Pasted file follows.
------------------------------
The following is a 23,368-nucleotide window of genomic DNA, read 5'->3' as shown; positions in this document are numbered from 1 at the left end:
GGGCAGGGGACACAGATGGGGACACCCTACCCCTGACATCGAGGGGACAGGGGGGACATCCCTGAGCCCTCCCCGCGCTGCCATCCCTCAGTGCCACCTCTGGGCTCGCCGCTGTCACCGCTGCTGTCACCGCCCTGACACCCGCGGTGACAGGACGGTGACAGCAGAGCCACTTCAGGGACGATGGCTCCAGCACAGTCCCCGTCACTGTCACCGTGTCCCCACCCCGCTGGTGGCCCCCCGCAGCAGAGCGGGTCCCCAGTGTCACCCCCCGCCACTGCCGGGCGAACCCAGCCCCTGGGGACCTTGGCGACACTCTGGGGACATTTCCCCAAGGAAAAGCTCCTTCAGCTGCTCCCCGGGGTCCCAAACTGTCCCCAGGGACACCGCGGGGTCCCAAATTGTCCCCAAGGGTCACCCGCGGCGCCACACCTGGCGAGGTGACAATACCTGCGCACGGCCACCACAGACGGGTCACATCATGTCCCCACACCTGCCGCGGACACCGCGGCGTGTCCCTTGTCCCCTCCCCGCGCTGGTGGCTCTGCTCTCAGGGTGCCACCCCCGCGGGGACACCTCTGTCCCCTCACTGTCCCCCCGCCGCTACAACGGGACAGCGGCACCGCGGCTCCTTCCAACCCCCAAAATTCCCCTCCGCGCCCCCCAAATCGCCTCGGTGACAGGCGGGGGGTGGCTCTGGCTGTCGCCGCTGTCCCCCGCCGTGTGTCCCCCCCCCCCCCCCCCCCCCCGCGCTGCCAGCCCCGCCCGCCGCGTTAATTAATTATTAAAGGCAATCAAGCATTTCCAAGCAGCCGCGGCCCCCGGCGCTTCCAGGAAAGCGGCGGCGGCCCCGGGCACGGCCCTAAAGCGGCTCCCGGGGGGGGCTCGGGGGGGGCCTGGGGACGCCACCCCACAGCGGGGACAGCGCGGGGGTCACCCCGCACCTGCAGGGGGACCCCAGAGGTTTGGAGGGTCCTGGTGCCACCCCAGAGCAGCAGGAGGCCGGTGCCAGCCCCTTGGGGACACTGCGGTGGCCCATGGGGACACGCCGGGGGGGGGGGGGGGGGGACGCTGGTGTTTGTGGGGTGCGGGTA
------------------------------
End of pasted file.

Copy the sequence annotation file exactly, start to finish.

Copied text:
The following is a 23,368-nucleotide window of genomic DNA, read 5'->3' as shown; positions in this document are numbered from 1 at the left end:
GGGCAGGGGACACAGATGGGGACACCCTACCCCTGACATCGAGGGGACAGGGGGGACATCCCTGAGCCCTCCCCGCGCTGCCATCCCTCAGTGCCACCTCTGGGCTCGCCGCTGTCACCGCTGCTGTCACCGCCCTGACACCCGCGGTGACAGGACGGTGACAGCAGAGCCACTTCAGGGACGATGGCTCCAGCACAGTCCCCGTCACTGTCACCGTGTCCCCACCCCGCTGGTGGCCCCCCGCAGCAGAGCGGGTCCCCAGTGTCACCCCCCGCCACTGCCGGGCGAACCCAGCCCCTGGGGACCTTGGCGACACTCTGGGGACATTTCCCCAAGGAAAAGCTCCTTCAGCTGCTCCCCGGGGTCCCAAACTGTCCCCAGGGACACCGCGGGGTCCCAAATTGTCCCCAAGGGTCACCCGCGGCGCCACACCTGGCGAGGTGACAATACCTGCGCACGGCCACCACAGACGGGTCACATCATGTCCCCACACCTGCCGCGGACACCGCGGCGTGTCCCTTGTCCCCTCCCCGCGCTGGTGGCTCTGCTCTCAGGGTGCCACCCCCGCGGGGACACCTCTGTCCCCTCACTGTCCCCCCGCCGCTACAACGGGACAGCGGCACCGCGGCTCCTTCCAACCCCCAAAATTCCCCTCCGCGCCCCCCAAATCGCCTCGGTGACAGGCGGGGGGTGGCTCTGGCTGTCGCCGCTGTCCCCCGCCGTGTGTCCCCCCCCCCCCCCCCCCCCCCGCGCTGCCAGCCCCGCCCGCCGCGTTAATTAATTATTAAAGGCAATCAAGCATTTCCAAGCAGCCGCGGCCCCCGGCGCTTCCAGGAAAGCGGCGGCGGCCCCGGGCACGGCCCTAAAGCGGCTCCCGGGGGGGGCTCGGGGGGGGCCTGGGGACGCCACCCCACAGCGGGGACAGCGCGGGGGTCACCCCGCACCTGCAGGGGGACCCCAGAGGTTTGGAGGGTCCTGGTGCCACCCCAGAGCAGCAGGAGGCCGGTGCCAGCCCCTTGGGGACACTGCGGTGGCCCATGGGGACACGCCGGGGGGGGGGGGGGGGGGACGCTGGTGTTTGTGGGGTGCGGGTA